Well, you know what they say: it wouldn’t be Halloween without a dumb-college-kids-in-blackface controversy!!! (Actually, it would. It would still be the same Halloween in every way, except with less cringing and more pride in the nation’s youth.) A photo taken at a Halloween party this week shows white University of Florida fraternity members smeared head-to-toe in dark greasepaint to look like “rappers.” It’s nothing new:
"This comes up like clockwork every year around Halloween across the country at different colleges," Katheryn Russell-Brown, UF law professor and director of the Center for the Study of Race and Race Relations, told the newspaper.
"What we're talking about is not so much whether people can do this … but what message it sends and what kind of community we want to have," she said.
Memo to everyone: If you feel like your costume idea might be insulting to another group of human beings, even if you’re not completely sure why, why not just err on the side of NOT WEARING THAT COSTUME? Or at least…doing some research first? It would save everyone so much grief. I get that you might not understand why blackface is offensive. But can’t you just trust black people as a whole when they tell you that it is? If you want to dress up like a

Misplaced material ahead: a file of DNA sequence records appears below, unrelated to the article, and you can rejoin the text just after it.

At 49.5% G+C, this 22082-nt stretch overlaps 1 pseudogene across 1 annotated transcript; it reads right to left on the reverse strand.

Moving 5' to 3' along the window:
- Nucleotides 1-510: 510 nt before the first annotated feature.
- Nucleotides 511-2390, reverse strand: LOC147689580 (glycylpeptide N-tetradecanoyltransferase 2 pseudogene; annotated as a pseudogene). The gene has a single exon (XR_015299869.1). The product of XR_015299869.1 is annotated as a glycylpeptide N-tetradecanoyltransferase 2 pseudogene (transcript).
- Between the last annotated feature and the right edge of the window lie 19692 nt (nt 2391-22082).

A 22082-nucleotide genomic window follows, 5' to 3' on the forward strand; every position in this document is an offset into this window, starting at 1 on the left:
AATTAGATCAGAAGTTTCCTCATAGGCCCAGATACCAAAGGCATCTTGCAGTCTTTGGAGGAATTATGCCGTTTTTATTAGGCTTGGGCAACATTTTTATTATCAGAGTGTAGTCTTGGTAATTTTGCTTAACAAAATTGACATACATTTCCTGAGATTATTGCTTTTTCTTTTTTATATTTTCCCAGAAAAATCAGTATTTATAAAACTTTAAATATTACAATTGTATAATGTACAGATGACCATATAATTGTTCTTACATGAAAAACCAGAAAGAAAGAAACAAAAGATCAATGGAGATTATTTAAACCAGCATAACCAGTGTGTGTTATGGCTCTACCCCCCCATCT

bundle of stereotypes ”rapper” for Halloween, why not just go as Bubba Sparxxx? Or you and your best friend could team up and go as the great Eminem/Everlast feud of 1999. (FYI, according to Vibe, “the beef has been squashed since then and there is a mutual respect between Mathers and Everlast.”)
To their credit, the fraternity handled the situation with impressive grace:
The individuals wearing the costumes said they made "a very ignorant and poor decision" and they weren't aware of the history of blackface.
"At no point in time were we ever trying to negatively portray African-American stereotypes," they said in a statement. "We have since learned about the history of ‘blackface' and fully understand how our actions were insulting to the African-American community."
Look! Thinking and learning! Faith in America’s youth restored. Until next year.